Thursday, January 21, 2016

A small town German mayor chats about the refugee crisis

A few days ago, the blogster had the opportunity to sit down for a cup of coffee with the mayor of a typical small German town of some 5 000 residents, and located within standard commuting distance from the nearest urban center.

The mayor is a member of the Christian Democratic Union (CDU), Germany's conservative biggest party, the party German Chancellor Merkel belongs to. In his early fifties, college educated, he is old enough to have some perspective on changes in modern Germany and young enough to have a stake in the upcoming decades.

These facts represent "middle Germany" as ideally as it is likely to get, the blogster figured. So, we chatted about various topics but mainly about the refugee crisis.

Like the overwhelming majority of his fellow countrymen, the mayor has empathy for people fleeing war and destruction, and there was no indication throughout the informal interview that a hard maximum limit of the number of people allowed into the country was even on his mind.

His concerns were practical in nature. What do we do with so many young people, how can we get them to learn German, how can we reasonably house and feed them if the labor market cannot absorb them fast enough, if the current record tax revenue slows down, and so on.

He went: Look, we don't offer the refugees nearly enough opportunities to use the time they now have to learn German and to get settled. We don't put them in full time German classes, as we really should. It doesn't help much if a nice German lady stops by one evening a week and tries to teach them.

He has a good point. The "integration courses", which are really language classes with a few field trips are booked solid, they are at best part time, there are not enough qualified teachers, and those teachers are often paid the same a barber makes. The German government has outsourced these teaching jobs to charities in order to get around its own standards for school teachers.

He sounded sad, as he continued: So, without basic German, how can we expect to educate and train all those who need more skills to get a job?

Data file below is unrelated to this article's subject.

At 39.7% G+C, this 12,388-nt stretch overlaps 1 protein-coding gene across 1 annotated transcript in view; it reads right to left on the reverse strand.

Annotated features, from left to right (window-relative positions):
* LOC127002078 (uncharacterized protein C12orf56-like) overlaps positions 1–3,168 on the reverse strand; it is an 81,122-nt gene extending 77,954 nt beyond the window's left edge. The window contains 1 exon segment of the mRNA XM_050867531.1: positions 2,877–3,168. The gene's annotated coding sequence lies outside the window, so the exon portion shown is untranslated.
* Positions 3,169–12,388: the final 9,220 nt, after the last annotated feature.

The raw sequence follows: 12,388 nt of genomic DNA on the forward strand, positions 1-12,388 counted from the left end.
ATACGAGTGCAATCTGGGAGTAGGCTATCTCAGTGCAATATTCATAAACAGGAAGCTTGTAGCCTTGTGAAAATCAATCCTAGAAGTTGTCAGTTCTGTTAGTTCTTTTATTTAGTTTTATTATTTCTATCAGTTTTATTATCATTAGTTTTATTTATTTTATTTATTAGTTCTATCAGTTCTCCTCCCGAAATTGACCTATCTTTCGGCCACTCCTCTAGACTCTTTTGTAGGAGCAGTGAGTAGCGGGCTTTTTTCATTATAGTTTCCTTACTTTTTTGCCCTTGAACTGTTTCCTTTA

Reminded by the blogster that the German education system is still geared towards children who are born here, go through the entrenched system, then go through an often very extensive and potentially overly demanding training, he got the point. Yes, I know the US has more flexibility, lower bars for entry jobs, and I think that's helpful. If we simply put large numbers of newcomers on HARTZ IV basic social security, they'll be stick, and we won't be able to pay forever.

He went on to describe the financial situation in his area. The town is doing great, he said. We just received an additional one million Euros, and I have no idea where that money comes from, he chuckled. We don't spend money on the latest wave of refugees, the county takes care of that. So, we are using the extra cash to fix up some buildings, pay off some debt and put the rest on the side for a rainy day.

At the county level, the math works like this: they receive 800 Euros per refugee per month. For a family of six, that's 4 800 Euros for housing, food, a small cash payout, and health care. If health care expenses are low, if that family of six is in good shape, that's plenty of money. It's the health care expenses that can quickly turn this into a steep loss.

And as far as housing goes, each county does its own thing, there is absolute;y no standard. My county pays per apartment or per house, and I have actually rented out the old house where my mother lived to refugees. I get 300 Euros a month without heating and utilities, and I am not making money on this. The heating system doesn't work too well, fixing that will cost at least 1 200 Euros.

One county over, they calculate the rent per person. Granted, rents are somewhat higher there, but landlords rake it in. That same family of six brings in 1 800 in rent each month.

Asked whether he can confirm reports that refugees looked at an assigned residence and refuse to take it, he shrugs: Yes, it has happened, but what can you say. It is about expectations, in a world where everybody has a smart phone, what should people think when they get a photo of a brand new apartment from someone?
This is obviously not of significance to the mayor, isolated incidents. And rightly so, the blogster would add.

The conversation then moves on to developments in Germany over the past two decades. Another post will deal with this.

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